In the 1870s the Church of Jesus Christ of Latter-day Saints (AKA the Mormon Church) found itself facing the Morrill Anti-Bigamy Act. The Act, known to be a direct response to their practice of polygamy, explicitly banned the practice of marrying multiple people (AKA bigamy) in the United States territories, which at the time included Utah where the Mormon Church had settled.

In response, the Mormon Church decided to do a “test case.” They asked George Reynolds, then a secretary in the office of the President of the Church if he’d be the defendant. When he agreed, they gave US Attorney William Carey witnesses who could testify that Reynolds had two wives. Carey charged Reynolds under the Act, and Reynolds was indicated for bigamy by a Grant Jury on Halloween, 1874, with a punishment of two year hard prison labor and a $500 fine.

Reynolds appealed, saying his conviction should be overturned because 1) it was his religious duty to marry multiple times and the First Amendment protected this; 2) his grand jury had not been legally constituted; 3) that challenges of certain jurors were improperly overruled; and 4) that testimony was not admissible as it was under another indictment.

The Case
The Supreme Court held unanimously against Reynolds. Chief Justice Waite, who wrote the opinion, noted a ban on bigamy had existed in English Law for over 200 years. Waite also pointed out the First Amendment made distinctions between religious belief and action (or, as we’d say today, practice), and that it didn’t prevent legislation from restricting practice since otherwise everyone would put their religion over the law…which defeats the point of having laws in the first place.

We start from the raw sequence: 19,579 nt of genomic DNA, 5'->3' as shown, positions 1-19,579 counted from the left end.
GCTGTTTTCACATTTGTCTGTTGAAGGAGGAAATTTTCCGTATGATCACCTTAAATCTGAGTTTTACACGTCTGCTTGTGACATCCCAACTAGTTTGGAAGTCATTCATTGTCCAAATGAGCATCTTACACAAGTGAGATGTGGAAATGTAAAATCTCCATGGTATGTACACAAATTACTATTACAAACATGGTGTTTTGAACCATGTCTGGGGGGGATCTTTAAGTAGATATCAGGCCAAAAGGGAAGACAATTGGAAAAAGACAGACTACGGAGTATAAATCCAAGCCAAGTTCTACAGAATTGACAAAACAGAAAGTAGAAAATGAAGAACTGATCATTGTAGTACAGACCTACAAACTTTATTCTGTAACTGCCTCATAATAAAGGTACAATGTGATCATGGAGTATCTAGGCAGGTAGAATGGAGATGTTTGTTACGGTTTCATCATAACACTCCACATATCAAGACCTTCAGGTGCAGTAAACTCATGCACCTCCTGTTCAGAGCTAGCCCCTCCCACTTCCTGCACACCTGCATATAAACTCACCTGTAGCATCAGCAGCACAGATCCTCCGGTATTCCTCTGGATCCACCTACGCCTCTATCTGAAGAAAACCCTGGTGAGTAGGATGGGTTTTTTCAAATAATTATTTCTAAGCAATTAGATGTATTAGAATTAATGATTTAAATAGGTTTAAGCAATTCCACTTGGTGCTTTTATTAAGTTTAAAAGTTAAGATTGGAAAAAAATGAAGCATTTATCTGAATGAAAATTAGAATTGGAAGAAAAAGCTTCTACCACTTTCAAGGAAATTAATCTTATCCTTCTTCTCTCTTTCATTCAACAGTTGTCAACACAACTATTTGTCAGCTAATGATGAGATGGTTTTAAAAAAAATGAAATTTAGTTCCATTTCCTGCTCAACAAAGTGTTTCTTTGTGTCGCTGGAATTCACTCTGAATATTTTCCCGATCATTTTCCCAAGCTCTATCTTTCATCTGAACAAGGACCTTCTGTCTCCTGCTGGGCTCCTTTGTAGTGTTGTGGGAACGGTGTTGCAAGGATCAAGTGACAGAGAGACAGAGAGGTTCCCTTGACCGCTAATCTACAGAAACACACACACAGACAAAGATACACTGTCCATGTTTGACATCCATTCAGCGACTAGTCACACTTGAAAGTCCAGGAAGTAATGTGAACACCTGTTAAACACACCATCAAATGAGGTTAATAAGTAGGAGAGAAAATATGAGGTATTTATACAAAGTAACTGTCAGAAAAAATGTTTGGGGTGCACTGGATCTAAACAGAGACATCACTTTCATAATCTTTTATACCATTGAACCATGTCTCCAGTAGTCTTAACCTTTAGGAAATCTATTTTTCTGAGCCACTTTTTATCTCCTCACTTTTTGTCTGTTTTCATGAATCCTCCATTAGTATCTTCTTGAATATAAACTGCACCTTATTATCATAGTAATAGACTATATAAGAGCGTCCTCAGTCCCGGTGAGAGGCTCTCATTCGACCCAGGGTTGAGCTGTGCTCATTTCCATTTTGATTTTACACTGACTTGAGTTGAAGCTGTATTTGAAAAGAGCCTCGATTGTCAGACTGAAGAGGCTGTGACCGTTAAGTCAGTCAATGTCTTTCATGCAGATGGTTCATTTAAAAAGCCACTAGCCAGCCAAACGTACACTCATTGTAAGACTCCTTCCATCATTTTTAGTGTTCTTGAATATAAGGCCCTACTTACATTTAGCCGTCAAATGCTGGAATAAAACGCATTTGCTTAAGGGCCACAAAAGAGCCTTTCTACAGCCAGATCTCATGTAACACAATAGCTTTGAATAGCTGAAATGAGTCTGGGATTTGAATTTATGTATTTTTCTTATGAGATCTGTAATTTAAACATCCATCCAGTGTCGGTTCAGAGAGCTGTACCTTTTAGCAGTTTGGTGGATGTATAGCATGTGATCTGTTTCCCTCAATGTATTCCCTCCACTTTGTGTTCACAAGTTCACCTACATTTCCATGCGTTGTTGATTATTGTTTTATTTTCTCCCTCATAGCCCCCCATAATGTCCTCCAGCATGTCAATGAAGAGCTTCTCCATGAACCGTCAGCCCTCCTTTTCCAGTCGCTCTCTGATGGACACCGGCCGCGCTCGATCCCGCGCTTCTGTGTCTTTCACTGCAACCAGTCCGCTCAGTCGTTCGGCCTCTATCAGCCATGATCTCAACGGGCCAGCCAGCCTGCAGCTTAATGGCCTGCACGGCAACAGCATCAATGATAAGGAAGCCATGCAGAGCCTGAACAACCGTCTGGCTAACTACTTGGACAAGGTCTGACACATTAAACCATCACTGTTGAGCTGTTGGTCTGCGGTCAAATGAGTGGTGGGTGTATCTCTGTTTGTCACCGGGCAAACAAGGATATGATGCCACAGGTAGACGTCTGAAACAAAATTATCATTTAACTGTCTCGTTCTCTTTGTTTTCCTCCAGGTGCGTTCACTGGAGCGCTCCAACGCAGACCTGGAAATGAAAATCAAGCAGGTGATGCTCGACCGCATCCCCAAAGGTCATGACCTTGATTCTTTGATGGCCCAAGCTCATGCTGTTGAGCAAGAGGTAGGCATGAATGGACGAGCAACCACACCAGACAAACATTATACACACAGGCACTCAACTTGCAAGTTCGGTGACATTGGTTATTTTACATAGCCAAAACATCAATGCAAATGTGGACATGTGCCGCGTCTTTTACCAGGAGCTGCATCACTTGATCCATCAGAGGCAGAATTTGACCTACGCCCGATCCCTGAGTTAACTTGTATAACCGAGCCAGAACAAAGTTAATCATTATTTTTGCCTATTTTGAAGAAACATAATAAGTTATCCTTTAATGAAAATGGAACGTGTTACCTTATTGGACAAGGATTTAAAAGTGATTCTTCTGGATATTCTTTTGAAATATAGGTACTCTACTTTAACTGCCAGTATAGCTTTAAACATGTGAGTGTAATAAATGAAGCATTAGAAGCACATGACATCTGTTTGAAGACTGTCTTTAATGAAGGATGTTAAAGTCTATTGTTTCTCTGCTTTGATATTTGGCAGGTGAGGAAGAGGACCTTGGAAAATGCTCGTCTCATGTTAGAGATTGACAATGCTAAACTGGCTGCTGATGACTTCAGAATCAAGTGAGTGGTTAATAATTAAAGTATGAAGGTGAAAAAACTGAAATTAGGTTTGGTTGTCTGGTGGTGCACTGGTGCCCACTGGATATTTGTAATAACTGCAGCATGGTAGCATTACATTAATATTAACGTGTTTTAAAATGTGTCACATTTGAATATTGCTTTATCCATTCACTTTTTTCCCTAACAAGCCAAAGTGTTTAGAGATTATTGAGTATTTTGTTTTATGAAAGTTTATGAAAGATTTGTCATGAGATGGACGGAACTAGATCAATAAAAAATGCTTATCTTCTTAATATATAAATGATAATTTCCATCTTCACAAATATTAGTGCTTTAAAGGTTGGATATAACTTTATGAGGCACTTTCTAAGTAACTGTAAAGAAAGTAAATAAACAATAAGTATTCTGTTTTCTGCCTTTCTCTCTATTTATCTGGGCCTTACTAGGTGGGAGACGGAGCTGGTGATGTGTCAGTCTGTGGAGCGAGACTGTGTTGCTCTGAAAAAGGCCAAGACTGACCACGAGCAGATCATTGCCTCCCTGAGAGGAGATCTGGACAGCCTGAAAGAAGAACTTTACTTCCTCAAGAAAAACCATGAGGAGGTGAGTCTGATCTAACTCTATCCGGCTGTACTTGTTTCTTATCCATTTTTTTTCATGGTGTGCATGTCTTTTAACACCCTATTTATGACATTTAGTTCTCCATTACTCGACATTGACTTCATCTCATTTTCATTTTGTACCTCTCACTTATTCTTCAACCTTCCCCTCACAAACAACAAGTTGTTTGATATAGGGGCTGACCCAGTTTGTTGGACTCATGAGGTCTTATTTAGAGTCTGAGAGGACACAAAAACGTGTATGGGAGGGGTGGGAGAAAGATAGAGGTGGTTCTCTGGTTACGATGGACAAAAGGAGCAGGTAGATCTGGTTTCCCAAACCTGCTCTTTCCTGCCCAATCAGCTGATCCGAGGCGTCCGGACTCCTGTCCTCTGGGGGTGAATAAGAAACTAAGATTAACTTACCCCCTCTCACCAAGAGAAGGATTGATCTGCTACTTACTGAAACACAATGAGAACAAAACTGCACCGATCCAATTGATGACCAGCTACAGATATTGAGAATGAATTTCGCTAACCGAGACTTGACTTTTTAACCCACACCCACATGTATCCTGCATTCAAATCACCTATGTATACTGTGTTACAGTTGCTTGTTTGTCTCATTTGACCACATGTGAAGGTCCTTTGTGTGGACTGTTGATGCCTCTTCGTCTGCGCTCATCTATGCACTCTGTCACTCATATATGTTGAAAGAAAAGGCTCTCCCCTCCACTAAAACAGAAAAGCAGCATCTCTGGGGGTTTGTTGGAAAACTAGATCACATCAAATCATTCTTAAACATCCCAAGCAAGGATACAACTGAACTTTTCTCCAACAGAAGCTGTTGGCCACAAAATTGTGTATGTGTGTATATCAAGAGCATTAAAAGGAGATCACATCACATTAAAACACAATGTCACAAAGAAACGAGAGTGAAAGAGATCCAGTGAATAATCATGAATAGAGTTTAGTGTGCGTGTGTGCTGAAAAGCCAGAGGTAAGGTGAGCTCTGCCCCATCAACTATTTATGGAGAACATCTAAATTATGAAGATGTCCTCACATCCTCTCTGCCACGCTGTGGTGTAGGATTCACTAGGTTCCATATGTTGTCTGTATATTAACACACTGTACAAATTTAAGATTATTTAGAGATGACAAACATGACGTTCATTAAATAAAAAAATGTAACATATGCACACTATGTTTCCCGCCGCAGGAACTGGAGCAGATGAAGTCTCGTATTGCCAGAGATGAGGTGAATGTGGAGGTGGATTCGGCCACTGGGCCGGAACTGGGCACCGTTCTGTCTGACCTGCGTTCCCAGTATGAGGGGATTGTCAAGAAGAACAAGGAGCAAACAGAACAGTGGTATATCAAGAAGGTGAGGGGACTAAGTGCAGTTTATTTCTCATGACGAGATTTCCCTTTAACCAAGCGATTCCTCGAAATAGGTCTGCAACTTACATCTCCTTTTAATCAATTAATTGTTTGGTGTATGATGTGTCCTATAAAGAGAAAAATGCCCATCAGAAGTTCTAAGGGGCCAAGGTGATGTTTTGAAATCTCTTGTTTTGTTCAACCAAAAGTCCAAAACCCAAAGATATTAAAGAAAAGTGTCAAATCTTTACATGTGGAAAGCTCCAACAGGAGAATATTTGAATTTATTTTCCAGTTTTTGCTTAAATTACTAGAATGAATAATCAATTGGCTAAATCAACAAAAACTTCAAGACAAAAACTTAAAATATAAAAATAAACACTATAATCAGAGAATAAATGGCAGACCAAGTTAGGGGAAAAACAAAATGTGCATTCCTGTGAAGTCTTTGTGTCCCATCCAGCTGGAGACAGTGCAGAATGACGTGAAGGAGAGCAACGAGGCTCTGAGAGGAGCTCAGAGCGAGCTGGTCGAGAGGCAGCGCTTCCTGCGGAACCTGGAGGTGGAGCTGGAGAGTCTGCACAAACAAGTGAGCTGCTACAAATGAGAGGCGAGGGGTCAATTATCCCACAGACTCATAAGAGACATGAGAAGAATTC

Waite and the other justices also went on to rule against Reynold’s other grounds saying (broadly) the jury had been constituted correctly and Reynolds hadn’t made the most of his opportunities in court. There was, one (minor) dissent : Justice Field argued one piece of testimony shouldn’t have been admitted, but this is mostly overlooked since he concurred everywhere else.

The Point
The immediate reaction was what you’d expect. George Cannon (who represented Utah and was a Mormon) condemned the decision, saying it encourages prostitution, bastardy, and infanticide. The New York Times praised the decision, saying it extended the Common Law that existed everywhere else to Utah.

Today these laws still stand, though, ah, there are people that are in polyamorous relationships. But it’s not something the Mormon Church worries about anymore: it too rejected polygamy starting in 1890 as part of trying to ensure Utah’s statehood.